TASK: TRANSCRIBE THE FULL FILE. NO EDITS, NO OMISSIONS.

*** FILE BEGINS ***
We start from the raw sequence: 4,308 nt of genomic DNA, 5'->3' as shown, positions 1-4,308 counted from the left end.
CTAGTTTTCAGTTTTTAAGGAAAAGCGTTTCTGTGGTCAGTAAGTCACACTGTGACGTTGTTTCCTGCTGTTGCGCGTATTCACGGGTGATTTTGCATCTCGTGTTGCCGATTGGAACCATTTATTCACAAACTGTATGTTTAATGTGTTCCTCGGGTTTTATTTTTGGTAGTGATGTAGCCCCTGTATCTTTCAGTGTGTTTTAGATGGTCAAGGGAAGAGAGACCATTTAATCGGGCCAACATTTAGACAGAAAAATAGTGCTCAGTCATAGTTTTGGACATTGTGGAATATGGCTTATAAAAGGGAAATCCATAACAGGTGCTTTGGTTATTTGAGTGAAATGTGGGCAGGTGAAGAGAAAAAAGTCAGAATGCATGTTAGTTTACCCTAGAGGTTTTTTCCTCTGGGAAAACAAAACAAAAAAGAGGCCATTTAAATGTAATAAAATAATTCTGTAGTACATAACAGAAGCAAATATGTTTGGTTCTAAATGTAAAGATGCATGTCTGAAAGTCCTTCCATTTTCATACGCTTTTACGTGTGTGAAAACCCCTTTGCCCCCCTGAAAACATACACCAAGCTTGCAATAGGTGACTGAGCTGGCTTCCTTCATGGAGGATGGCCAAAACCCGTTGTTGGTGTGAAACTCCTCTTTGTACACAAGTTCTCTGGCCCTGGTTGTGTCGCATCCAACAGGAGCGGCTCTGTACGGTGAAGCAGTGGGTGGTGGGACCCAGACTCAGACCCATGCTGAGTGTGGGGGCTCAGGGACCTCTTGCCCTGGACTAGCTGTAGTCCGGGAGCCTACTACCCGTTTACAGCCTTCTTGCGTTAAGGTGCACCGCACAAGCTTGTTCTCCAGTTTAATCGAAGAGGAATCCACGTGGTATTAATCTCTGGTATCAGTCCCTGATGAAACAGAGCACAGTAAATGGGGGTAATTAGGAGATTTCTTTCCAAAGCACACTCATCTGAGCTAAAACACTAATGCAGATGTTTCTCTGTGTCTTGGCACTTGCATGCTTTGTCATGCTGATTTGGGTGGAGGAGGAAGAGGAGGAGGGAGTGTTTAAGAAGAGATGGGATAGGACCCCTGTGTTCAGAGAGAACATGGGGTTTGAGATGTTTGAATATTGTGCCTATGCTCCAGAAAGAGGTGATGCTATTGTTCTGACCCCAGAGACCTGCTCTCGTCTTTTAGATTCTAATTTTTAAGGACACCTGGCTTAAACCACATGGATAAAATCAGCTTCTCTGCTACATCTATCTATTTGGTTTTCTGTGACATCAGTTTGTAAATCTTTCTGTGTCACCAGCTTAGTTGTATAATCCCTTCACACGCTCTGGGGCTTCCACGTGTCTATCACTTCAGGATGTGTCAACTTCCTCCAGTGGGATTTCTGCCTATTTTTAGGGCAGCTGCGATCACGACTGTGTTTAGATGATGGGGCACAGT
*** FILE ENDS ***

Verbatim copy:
We start from the raw sequence: 4,308 nt of genomic DNA, 5'->3' as shown, positions 1-4,308 counted from the left end.
CTAGTTTTCAGTTTTTAAGGAAAAGCGTTTCTGTGGTCAGTAAGTCACACTGTGACGTTGTTTCCTGCTGTTGCGCGTATTCACGGGTGATTTTGCATCTCGTGTTGCCGATTGGAACCATTTATTCACAAACTGTATGTTTAATGTGTTCCTCGGGTTTTATTTTTGGTAGTGATGTAGCCCCTGTATCTTTCAGTGTGTTTTAGATGGTCAAGGGAAGAGAGACCATTTAATCGGGCCAACATTTAGACAGAAAAATAGTGCTCAGTCATAGTTTTGGACATTGTGGAATATGGCTTATAAAAGGGAAATCCATAACAGGTGCTTTGGTTATTTGAGTGAAATGTGGGCAGGTGAAGAGAAAAAAGTCAGAATGCATGTTAGTTTACCCTAGAGGTTTTTTCCTCTGGGAAAACAAAACAAAAAAGAGGCCATTTAAATGTAATAAAATAATTCTGTAGTACATAACAGAAGCAAATATGTTTGGTTCTAAATGTAAAGATGCATGTCTGAAAGTCCTTCCATTTTCATACGCTTTTACGTGTGTGAAAACCCCTTTGCCCCCCTGAAAACATACACCAAGCTTGCAATAGGTGACTGAGCTGGCTTCCTTCATGGAGGATGGCCAAAACCCGTTGTTGGTGTGAAACTCCTCTTTGTACACAAGTTCTCTGGCCCTGGTTGTGTCGCATCCAACAGGAGCGGCTCTGTACGGTGAAGCAGTGGGTGGTGGGACCCAGACTCAGACCCATGCTGAGTGTGGGGGCTCAGGGACCTCTTGCCCTGGACTAGCTGTAGTCCGGGAGCCTACTACCCGTTTACAGCCTTCTTGCGTTAAGGTGCACCGCACAAGCTTGTTCTCCAGTTTAATCGAAGAGGAATCCACGTGGTATTAATCTCTGGTATCAGTCCCTGATGAAACAGAGCACAGTAAATGGGGGTAATTAGGAGATTTCTTTCCAAAGCACACTCATCTGAGCTAAAACACTAATGCAGATGTTTCTCTGTGTCTTGGCACTTGCATGCTTTGTCATGCTGATTTGGGTGGAGGAGGAAGAGGAGGAGGGAGTGTTTAAGAAGAGATGGGATAGGACCCCTGTGTTCAGAGAGAACATGGGGTTTGAGATGTTTGAATATTGTGCCTATGCTCCAGAAAGAGGTGATGCTATTGTTCTGACCCCAGAGACCTGCTCTCGTCTTTTAGATTCTAATTTTTAAGGACACCTGGCTTAAACCACATGGATAAAATCAGCTTCTCTGCTACATCTATCTATTTGGTTTTCTGTGACATCAGTTTGTAAATCTTTCTGTGTCACCAGCTTAGTTGTATAATCCCTTCACACGCTCTGGGGCTTCCACGTGTCTATCACTTCAGGATGTGTCAACTTCCTCCAGTGGGATTTCTGCCTATTTTTAGGGCAGCTGCGATCACGACTGTGTTTAGATGATGGGGCACAGT